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Christian Solidarity Worldwide seeks to protect human-rights defenders in Asia

16 March 2018


A Baptist church in Kaji-Say, Kyrgyzstan, after an attack by Muslim militants in January

A Baptist church in Kaji-Say, Kyrgyzstan, after an attack by Muslim militants in January

CHRISTIAN Solidarity Worldwide (CSW) has launched a new campaign to raise awareness of human-rights defenders in South and Central Asia.

The campaign, Defend the Defender, was introduced at an event at the European Parliament in Brussels last week, alongside a report, Radicalism and Red Tape: The growing restrictions on advocacy for religious freedom in South Asia and Central Asia, which examines the challenges faced by human-rights defenders (HRDs) in six Asian countries.

The report includes recommendations for the six countries — India, Sri Lanka, Bangladesh, Pakistan, Nepal, and Kyrgyzstan — and the international community, to better protect those who seek to defend human rights.

CSW called on the countries to legislate specifically to protect human-rights defenders, and to “strengthen the constitutional provisions for freedom of expression and freedom of thought and association”.

The report concludes that activists in South and Central Asia who promote freedom of religious belief are increasingly being held back by radical violence and government restrictions. “Unless these countries urgently establish a framework to protect HRDs, in line with international law, there will be a downward spiral of human rights and democracy.”

The launch was hosted by Peter van Dalen MEP, who co-chairs the Parliamentary Intergroup on Freedom of Religion or Belief and Religious Tolerance. Speakers included activists from India, Bangladesh, Pakistan, and Kyrgyzstan, who have faced challenges in their work advocating for human rights.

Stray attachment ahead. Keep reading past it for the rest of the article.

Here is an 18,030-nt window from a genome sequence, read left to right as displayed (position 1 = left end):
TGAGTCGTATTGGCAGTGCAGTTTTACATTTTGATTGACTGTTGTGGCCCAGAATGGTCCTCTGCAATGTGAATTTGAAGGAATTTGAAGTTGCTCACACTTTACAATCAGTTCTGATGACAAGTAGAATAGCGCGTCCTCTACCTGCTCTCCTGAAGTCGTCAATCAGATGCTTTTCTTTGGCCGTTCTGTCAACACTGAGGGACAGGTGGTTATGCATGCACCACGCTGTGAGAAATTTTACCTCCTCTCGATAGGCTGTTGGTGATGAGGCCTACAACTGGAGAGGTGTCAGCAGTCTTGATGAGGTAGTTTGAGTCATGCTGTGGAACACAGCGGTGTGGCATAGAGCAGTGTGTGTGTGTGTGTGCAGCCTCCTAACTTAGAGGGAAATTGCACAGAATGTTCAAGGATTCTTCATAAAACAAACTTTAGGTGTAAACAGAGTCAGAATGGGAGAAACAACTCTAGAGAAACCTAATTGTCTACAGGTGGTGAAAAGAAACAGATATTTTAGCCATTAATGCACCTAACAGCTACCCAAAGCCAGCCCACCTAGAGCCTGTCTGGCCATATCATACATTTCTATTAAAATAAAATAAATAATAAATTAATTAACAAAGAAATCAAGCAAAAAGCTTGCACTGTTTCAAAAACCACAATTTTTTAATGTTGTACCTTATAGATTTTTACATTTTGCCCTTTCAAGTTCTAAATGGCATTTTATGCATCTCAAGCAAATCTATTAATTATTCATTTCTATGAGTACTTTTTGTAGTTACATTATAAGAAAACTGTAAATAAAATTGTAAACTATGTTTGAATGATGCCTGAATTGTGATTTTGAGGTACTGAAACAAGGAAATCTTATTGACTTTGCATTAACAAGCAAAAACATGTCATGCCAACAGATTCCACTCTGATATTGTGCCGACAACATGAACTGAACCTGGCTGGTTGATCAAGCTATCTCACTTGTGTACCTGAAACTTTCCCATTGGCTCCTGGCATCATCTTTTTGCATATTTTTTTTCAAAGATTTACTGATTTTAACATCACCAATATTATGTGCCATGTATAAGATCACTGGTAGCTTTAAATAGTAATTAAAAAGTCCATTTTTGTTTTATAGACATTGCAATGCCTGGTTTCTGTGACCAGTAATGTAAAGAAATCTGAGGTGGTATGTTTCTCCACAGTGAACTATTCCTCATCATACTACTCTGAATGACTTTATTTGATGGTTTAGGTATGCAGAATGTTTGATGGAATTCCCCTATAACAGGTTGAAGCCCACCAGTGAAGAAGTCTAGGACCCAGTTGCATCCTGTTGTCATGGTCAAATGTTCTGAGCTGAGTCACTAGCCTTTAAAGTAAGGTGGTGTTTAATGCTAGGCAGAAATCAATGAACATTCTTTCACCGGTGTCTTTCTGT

The group also addressed an event on the fringes of the UN Human Rights Council, co-hosted by CSW, on Wednesday.

At the European Parliament event, Nehemiah Christie, a Christian religious leader from Tamil Nadu state, in southern India, said that advocates for religious freedom in India had faced “smear campaigns which present us as ‘enemies of the State’ and ‘anti-nationals’.” He said that this meant “the job of a human-rights defender is not an easy one”.

Supriti Dhar, an activist from Bangladesh who founded the first online platform for women, said that “because I am a woman and an activist, I have been threatened many times. I have been threatened through Facebook, and in person, and twice my son has been attacked.”

She said that the “government of Bangladesh needs to be pressured to properly investigate attacks on human-rights defenders, and to bring perpetrators to justice”.

Read the report at defendthedefender.com.

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